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Clearing the clouds on HRMS

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Rolling out HR management systems is often an organisation-wide initiative requiring early adopters and top management to champion the cause.

Jerene Ang and Aditi Sharma Kalra find out just how to make a case for the technology, and ensuring enough people use it for the right reasons, once it is implemented.

Philanthropist and Microsoft co-founder Bill Gates made this case for automation in business processes years ago: “The first rule of any technology used in a business is that automation applied to an efficient operation will magnify the efficiency. The second is that automation applied to an inefficient operation will magnify the inefficiency.”

His view reflected a challenge that many HR professionals face today, with a lack of technology forcing them to spend time doing things that can easily be automated.

On the other hand, many of them have implemented technology that promises to provide HR and employee information at line managers’ fingertips, only to find there aren’t enough takers because it requires an additional learning effort from line managers before it starts to reap them benefits in time savings.

In the past month, we have spoken to HR leaders who are in the various stages of implementing some sort of Human Resource Management System (HRMS) at their organisations. Their views helped us identify some of the key challenges they face, not only in considering an external vendor, but in the implementation and utilisation as well.

Norbert Modla, global head of HR at beverage logistics firm JF Hillebrand Group, is on the cusp of rolling out a system, with the objective to “make better decisions about talent based on data”.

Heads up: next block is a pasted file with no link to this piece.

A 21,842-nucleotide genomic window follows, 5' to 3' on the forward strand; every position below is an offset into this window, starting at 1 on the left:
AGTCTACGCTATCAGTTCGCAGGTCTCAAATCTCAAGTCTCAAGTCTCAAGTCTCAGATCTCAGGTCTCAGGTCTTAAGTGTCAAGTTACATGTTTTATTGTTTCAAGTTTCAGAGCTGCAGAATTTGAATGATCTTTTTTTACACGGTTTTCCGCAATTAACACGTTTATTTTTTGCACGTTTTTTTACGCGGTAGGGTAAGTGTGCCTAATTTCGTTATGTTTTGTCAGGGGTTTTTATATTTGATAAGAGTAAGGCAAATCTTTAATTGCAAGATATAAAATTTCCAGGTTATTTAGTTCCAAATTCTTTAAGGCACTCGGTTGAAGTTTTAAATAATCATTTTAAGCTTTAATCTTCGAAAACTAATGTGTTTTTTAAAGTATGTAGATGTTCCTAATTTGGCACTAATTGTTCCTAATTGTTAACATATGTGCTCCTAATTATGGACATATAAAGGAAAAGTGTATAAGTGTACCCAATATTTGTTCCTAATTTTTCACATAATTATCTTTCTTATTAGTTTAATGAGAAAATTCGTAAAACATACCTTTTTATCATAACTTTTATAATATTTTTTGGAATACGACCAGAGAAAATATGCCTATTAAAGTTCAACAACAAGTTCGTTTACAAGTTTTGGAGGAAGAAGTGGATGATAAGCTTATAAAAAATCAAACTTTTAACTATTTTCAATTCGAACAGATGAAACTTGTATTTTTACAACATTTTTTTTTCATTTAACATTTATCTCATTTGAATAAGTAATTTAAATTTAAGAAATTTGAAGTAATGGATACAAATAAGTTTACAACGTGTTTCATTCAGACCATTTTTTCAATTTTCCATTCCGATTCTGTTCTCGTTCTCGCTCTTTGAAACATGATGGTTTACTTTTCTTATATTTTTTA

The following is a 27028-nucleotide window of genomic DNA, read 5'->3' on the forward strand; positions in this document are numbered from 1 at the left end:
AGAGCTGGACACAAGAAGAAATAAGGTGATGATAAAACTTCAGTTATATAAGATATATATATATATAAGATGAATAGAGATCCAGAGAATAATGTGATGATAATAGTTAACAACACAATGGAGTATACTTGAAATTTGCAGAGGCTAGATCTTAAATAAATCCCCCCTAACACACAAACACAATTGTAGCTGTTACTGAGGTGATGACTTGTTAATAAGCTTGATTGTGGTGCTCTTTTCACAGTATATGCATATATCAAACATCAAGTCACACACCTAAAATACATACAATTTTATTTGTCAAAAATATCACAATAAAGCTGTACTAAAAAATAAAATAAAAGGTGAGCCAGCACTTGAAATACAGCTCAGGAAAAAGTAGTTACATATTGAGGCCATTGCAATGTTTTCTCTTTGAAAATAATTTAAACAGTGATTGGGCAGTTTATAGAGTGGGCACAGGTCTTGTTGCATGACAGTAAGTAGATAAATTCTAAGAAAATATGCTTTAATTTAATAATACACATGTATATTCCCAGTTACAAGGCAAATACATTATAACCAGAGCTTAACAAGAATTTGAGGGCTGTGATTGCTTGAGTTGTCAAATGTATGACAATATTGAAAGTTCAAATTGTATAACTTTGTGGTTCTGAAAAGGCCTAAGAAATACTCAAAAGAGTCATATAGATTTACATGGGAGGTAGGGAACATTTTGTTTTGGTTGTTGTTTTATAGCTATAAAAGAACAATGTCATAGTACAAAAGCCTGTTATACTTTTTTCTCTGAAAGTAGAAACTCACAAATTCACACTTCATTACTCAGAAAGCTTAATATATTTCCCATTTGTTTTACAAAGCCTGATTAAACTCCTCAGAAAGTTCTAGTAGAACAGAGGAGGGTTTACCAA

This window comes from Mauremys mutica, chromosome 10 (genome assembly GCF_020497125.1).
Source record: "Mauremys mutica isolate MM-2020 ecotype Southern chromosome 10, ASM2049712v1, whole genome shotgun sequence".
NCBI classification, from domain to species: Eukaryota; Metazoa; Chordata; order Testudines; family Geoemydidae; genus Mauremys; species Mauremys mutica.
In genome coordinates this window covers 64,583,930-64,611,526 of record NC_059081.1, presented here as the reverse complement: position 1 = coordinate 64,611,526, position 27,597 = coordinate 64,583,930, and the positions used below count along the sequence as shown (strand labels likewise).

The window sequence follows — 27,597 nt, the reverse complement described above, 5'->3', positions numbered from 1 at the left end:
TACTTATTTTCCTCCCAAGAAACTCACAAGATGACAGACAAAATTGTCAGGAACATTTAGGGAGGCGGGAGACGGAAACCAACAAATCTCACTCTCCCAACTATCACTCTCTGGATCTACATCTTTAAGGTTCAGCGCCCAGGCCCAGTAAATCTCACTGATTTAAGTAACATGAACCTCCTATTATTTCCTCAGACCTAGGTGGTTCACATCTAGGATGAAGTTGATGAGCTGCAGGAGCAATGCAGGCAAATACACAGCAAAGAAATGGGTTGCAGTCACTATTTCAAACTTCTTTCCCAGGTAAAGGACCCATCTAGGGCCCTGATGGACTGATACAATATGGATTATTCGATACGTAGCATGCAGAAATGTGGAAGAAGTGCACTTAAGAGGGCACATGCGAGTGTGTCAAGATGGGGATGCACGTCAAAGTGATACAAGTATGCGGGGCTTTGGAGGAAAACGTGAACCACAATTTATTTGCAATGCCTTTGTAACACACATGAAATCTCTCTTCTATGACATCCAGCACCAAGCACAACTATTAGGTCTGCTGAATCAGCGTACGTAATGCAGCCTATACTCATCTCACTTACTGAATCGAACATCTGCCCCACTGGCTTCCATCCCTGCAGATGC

Working in more than 35 countries globally, he notes that capturing prompt and reliable HR data can be a very cumbersome exercise if a system isn’t automatically doing it for you.

Given that both managing talent and growing the future talent pool internally are priorities for the firm, it became clear that accurate information, beyond the existing talent reviews and succession plans, would enable managers organisation-wide to make much better talent decisions.

That was the one big objective driving this exercise, and he affirms it is important to know this even before a firm ventures out to contact a vendor for support. For example, in JF Hillebrand’s case, automation of processes was important, but it was not the top priority.

“It was most important for my board to make better talent-related decisions based on the data we capture and analyse – so that is what we focused on,” he says.

At Singapore-headquartered medical devices company Biosensors International, the primary consideration for opting into SuccessFactors as an HR cloud solution was to cascade organisational objectives more clearly across all levels, hence, aligning the organisation in one direction, explains David Chin, chief human resources officer.

He says: “We wanted to use the system to translate the key company priorities into specific objectives for each member of the management team, to subsequently cascade it to their staff and teams. So everyone can understand how their goals are lined up with achieving what the company needs to do on a global basis.”

Over the past 12 months, the company has rolled out an external system that is being implemented in phases, the first of which involved setting up organisational goals on the balanced scorecard, and then using the system for objective setting, performance and compensation management.

Freddie Chow, chief talent officer for pharmaceutical major Sanofi in Asia Pacific, is also in the midst of a new HRMS launch of Workday, rolled out two years, and being implemented in phases on the basis of regions.

“The more mature countries such as North America, France and Europe are in the earlier waves. Asia, being an emerging market, is in the last wave, meaning that full implementation is expected to be complete by 2016,” he says.

Even so, some modules have already been implemented such as performance management, talent management, and the employee database, which allows the firm to capture annual merit increases and appraisal data.